A Jap sergeant who he spoke English of a kind, ran the camp, he asked an RAF wireless operator if he could repair a wireless for a friend of his. Of course he was glad to try the repair as he might get a little extra rice for doing it, however he asked me and some others to help him. When I finished my shift on the lathe, I had to walk alone through a press shop to join up with the other prisoners to be marched back to camp. The RAF operator said there was a thing that looked like a wireless valve in one of the machines and he wanted to borrow it between shifts, if we could get it, someone else would put it back on the shift going on. I'd heard he was repairing a set for the sergeant and thought it was for that, I later found out it was to make up a wireless to try and get some news about the war. He repaired the Jap’s set and somehow took a valve and a few other bits from it, he also made an aerial hidden in a broom handle. Very little was known about it as the risk was very great, nobody heard the results but rumours floated about that we were doing well in Burma which helped to cheer everyone up.
Many people today could learn a lot from those who experienced the last war only simple things but very useful as an example. The camp at Kanasai in Japan was managed by the factory, they owned everything and supplied everything food, clothing, houses, electricity. Every now and again we would get a small packet of tobacco, which we understood was made from the bark of a tree, it was about the same size as a packet of 20 cigarettes, but a great joy and helped to ward off the hunger pains we also had on occasions squib with our rice. I remember we tasted caviar twice, they of course said it was something that the people in England didn't get, Another thing was grasshoppers you baked them on one of the hot nobbys but had to break the legs off as they were hard and could puncture the stomach. These things happened near the end of the war and we didn't know how things were going at that time, but looking back now makes one wonder if it was all part of the preparation for ending the war. It didn't make the work any easier though in fact I think it got harder even the Jap workers became more sharp and demanded the limit from us.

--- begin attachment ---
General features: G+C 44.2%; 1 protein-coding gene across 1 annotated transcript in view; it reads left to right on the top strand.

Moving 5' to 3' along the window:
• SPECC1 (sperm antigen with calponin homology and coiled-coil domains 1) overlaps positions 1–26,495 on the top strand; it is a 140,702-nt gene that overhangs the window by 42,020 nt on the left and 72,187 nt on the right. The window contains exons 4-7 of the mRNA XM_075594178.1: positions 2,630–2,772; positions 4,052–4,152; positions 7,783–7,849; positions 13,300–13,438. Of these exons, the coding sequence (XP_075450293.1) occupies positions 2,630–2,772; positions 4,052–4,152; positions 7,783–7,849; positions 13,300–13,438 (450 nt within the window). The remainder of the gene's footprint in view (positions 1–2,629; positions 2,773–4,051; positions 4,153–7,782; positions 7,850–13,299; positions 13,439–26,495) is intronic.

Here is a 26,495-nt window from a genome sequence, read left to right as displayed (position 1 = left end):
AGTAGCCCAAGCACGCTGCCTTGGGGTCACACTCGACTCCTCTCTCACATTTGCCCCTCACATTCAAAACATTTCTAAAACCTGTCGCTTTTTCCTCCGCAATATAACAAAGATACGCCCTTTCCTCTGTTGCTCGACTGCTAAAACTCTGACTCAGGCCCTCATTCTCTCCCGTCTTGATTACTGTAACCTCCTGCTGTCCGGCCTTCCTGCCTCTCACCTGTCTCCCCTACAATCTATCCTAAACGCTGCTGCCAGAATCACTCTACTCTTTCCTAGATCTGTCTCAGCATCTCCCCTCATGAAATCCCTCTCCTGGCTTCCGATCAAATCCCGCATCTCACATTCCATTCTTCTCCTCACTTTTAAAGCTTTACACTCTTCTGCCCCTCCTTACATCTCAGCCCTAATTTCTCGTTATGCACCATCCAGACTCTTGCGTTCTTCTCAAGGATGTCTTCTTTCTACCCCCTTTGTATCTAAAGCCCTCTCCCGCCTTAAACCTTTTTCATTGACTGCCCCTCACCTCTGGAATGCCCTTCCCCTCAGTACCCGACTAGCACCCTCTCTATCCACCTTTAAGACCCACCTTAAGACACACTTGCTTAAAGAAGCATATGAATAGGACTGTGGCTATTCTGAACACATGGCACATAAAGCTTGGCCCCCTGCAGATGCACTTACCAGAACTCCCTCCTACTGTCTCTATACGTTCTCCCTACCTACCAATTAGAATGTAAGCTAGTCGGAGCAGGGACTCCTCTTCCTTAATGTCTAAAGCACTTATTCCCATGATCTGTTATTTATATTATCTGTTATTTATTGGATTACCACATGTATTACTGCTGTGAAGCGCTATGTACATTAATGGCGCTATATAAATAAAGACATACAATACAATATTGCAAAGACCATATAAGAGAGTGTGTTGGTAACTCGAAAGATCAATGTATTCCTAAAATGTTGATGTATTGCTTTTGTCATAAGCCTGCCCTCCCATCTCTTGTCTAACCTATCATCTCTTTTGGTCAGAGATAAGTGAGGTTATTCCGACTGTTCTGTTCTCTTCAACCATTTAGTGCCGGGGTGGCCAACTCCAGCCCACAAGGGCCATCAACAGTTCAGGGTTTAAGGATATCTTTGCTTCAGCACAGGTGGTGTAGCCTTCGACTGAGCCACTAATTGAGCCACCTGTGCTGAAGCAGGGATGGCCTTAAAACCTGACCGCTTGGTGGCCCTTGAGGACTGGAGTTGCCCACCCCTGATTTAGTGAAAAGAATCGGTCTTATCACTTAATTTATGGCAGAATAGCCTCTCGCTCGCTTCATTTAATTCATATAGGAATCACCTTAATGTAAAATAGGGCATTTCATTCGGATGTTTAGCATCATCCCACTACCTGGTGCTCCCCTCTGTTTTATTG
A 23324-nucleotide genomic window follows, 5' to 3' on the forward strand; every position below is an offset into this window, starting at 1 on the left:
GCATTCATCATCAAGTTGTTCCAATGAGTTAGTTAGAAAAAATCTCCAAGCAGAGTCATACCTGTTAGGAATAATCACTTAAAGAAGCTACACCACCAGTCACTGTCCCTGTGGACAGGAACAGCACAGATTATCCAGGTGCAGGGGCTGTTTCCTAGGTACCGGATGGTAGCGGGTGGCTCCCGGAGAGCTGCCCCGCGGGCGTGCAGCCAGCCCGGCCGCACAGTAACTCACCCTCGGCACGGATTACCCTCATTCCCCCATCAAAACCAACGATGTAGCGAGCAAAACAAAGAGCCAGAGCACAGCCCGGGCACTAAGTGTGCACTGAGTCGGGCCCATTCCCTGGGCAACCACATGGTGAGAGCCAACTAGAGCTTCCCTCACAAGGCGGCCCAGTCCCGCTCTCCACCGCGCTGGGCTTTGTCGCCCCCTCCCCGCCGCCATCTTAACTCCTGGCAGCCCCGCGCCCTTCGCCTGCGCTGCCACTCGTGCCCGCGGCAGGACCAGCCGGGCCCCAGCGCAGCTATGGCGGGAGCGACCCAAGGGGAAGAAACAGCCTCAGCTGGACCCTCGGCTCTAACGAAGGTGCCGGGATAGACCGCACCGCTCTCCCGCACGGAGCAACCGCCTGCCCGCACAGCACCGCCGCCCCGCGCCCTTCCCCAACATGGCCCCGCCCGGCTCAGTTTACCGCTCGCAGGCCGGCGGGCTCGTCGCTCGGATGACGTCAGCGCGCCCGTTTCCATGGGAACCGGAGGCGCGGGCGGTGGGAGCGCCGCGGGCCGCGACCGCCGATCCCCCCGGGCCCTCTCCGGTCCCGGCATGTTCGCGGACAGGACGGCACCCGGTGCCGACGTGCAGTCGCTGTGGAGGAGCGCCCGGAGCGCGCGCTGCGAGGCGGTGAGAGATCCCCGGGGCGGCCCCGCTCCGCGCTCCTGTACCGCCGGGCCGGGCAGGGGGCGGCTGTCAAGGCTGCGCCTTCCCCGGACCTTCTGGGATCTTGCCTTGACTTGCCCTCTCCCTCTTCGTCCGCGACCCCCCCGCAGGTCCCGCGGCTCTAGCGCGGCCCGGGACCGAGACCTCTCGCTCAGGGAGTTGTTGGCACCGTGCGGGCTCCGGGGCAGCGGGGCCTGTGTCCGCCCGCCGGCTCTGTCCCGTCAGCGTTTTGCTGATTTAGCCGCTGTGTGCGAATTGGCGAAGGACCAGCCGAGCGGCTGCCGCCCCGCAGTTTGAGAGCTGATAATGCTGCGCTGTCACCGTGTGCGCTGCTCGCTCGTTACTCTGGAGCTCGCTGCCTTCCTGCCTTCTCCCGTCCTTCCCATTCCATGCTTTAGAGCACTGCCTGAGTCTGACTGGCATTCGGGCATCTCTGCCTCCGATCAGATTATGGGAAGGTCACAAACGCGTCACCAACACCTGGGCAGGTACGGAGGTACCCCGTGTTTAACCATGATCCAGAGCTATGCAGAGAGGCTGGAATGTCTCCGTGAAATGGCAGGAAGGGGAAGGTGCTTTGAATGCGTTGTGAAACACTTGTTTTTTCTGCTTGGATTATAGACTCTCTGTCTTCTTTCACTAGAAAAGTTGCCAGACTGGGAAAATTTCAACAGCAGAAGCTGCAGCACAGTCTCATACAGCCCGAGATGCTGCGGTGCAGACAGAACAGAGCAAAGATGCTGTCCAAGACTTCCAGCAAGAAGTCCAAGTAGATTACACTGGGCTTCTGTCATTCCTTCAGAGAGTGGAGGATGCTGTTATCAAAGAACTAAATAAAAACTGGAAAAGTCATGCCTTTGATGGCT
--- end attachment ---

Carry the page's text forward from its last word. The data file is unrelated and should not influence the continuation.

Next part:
It was midday when we were having a break and the guard who was always outside the door with his rifle went away and we opened the door expecting someone to shout to us to start work but nothing happened. After quite some time the guards came and said all men back to camp so we were taken back all wondering what was going on. The next morning we were told the Jap officer in charge was going to speak to everyone and so we went on parade as usual a box was brought out for him to stand on then he told us that he'd been informed that General Mac Arthur was going to make a speech and we might possibly be going home, in the meantime working at the factory would cease and during the next few days we were to do camp duties. He would give further instructions later. Perhaps this news took the Japs by surprise and may have accounted for their actions in making us work hard.
Unknown to us Japan had surrendered on the 15th August 1945, the first occupation forces arrived at Yokosuka on the 30th. The Japanese Foreign Minister, Mamoru Shigemitsu then boarded the Missouri in Tokyo Bay and signed a surrender document which General Douglas MacArthur accepted.
The next thing were told to do was get up on the roof and paint POW on it, so that a B29 could drop us some food. The B29 came but was much too high and he dropped his load of oil drums packed with food which missed us, we managed to get a few but in them were cigarettes and chewing gum. I don't think anyone did any chewing we were so hungry just ate the stuff. We found out afterwards the drums that missed us killed some of the local people.”
One Jap who worked with me, took, me to his home to show me how they lived. He gave me a fan to take home. When we did leave the camp alot of Jap civilians were at the station to wave us off. These Japs though were not the army who were controlled by the power that governed at that time. Also they were lucky as they had enjoyed some of the food that had been dropped for us. There were others outside the factory area who took a different view, thinking we had got everything in the way of food and clothing. The guards had to do an about turn and protect us. Things were pretty desperate for them but we had been enduring this for the last three years as pows.